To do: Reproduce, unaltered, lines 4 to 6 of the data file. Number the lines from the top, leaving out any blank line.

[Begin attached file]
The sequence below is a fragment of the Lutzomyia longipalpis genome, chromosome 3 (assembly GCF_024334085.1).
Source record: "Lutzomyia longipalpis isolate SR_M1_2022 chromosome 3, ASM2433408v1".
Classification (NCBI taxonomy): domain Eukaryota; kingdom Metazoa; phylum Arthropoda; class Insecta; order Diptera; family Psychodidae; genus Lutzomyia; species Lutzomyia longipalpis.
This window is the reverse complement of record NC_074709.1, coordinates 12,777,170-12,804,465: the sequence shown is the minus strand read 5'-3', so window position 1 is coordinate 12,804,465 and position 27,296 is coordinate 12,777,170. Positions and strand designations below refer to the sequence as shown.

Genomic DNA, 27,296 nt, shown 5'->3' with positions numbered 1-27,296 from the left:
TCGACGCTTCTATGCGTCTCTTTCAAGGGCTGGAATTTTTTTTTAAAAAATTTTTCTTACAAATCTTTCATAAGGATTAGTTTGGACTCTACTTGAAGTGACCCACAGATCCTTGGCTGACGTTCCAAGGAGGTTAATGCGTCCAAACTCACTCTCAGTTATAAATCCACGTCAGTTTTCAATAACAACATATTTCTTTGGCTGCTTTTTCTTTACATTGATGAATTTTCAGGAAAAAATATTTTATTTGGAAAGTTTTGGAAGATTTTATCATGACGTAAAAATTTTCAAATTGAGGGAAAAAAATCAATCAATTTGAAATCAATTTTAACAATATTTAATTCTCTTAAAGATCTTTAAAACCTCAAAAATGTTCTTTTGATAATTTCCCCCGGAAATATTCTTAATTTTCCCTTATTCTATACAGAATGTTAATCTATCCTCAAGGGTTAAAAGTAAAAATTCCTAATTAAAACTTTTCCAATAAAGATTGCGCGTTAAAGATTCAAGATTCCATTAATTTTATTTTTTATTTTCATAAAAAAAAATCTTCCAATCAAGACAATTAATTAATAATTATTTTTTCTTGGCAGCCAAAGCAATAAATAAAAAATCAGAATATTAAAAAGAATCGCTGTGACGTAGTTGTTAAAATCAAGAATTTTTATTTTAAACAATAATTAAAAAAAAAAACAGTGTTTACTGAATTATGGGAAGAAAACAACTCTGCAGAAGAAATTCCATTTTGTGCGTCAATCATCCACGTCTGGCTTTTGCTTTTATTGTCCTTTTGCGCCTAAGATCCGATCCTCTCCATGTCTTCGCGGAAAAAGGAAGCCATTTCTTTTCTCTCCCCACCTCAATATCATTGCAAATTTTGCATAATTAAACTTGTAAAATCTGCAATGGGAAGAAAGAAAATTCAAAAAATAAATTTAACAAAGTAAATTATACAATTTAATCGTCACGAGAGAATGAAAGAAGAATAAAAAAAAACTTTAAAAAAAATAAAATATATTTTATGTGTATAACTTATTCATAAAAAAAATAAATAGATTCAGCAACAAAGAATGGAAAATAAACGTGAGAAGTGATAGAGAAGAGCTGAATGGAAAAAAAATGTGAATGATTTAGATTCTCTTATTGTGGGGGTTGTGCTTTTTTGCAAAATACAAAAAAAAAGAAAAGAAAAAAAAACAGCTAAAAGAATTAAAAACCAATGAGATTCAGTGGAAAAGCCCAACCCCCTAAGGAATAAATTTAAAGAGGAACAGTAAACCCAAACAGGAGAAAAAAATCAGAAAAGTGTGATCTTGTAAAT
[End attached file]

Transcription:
This window is the reverse complement of record NC_074709.1, coordinates 12,777,170-12,804,465: the sequence shown is the minus strand read 5'-3', so window position 1 is coordinate 12,804,465 and position 27,296 is coordinate 12,777,170. Positions and strand designations below refer to the sequence as shown.

Genomic DNA, 27,296 nt, shown 5'->3' with positions numbered 1-27,296 from the left:
TCGACGCTTCTATGCGTCTCTTTCAAGGGCTGGAATTTTTTTTTAAAAAATTTTTCTTACAAATCTTTCATAAGGATTAGTTTGGACTCTACTTGAAGTGACCCACAGATCCTTGGCTGACGTTCCAAGGAGGTTAATGCGTCCAAACTCACTCTCAGTTATAAATCCACGTCAGTTTTCAATAACAACATATTTCTTTGGCTGCTTTTTCTTTACATTGATGAATTTTCAGGAAAAAATATTTTATTTGGAAAGTTTTGGAAGATTTTATCATGACGTAAAAATTTTCAAATTGAGGGAAAAAAATCAATCAATTTGAAATCAATTTTAACAATATTTAATTCTCTTAAAGATCTTTAAAACCTCAAAAATGTTCTTTTGATAATTTCCCCCGGAAATATTCTTAATTTTCCCTTATTCTATACAGAATGTTAATCTATCCTCAAGGGTTAAAAGTAAAAATTCCTAATTAAAACTTTTCCAATAAAGATTGCGCGTTAAAGATTCAAGATTCCATTAATTTTATTTTTTATTTTCATAAAAAAAAATCTTCCAATCAAGACAATTAATTAATAATTATTTTTTCTTGGCAGCCAAAGCAATAAATAAAAAATCAGAATATTAAAAAGAATCGCTGTGACGTAGTTGTTAAAATCAAGAATTTTTATTTTAAACAATAATTAAAAAAAAAAACAGTGTTTACTGAATTATGGGAAGAAAACAACTCTGCAGAAGAAATTCCATTTTGTGCGTCAATCATCCACGTCTGGCTTTTGCTTTTATTGTCCTTTTGCGCCTAAGATCCGATCCTCTCCATGTCTTCGCGGAAAAAGGAAGCCATTTCTTTTCTCTCCCCACCTCAATATCATTGCAAATTTTGCATAATTAAACTTGTAAAATCTGCAATGGGAAGAAAGAAAATTCAAAAAATAAATTTAACAAAGTAAATTATACAATTTAATCGTCACGAGAGAATGAAAGAAGAATAAAAAAAAACTTTAAAAAAAATAAAATATATTTTATGTGTATAACTTATTCATAAAAAAAATAAATAGATTCAGCAACAAAGAATGGAAAATAAACGTGAGAAGTGATAGAGAAGAGCTGAATGGAAAAAAAATGTGAATGATTTAGATTCTCTTATTGTGGGGGTTGTGCTTTTTTGCAAAATACAAAAAAAAAGAAAAGAAAAAAAAACAGCTAAAAGAATTAAAAACCAATGAGATTCAGTGGAAAAGCCCAACCCCCTAAGGAATAAATTTAAAGAGGAACAGTAAACCCAAACAGGAGAAAAAAATCAGAAAAGTGTGATCTTGTAAAT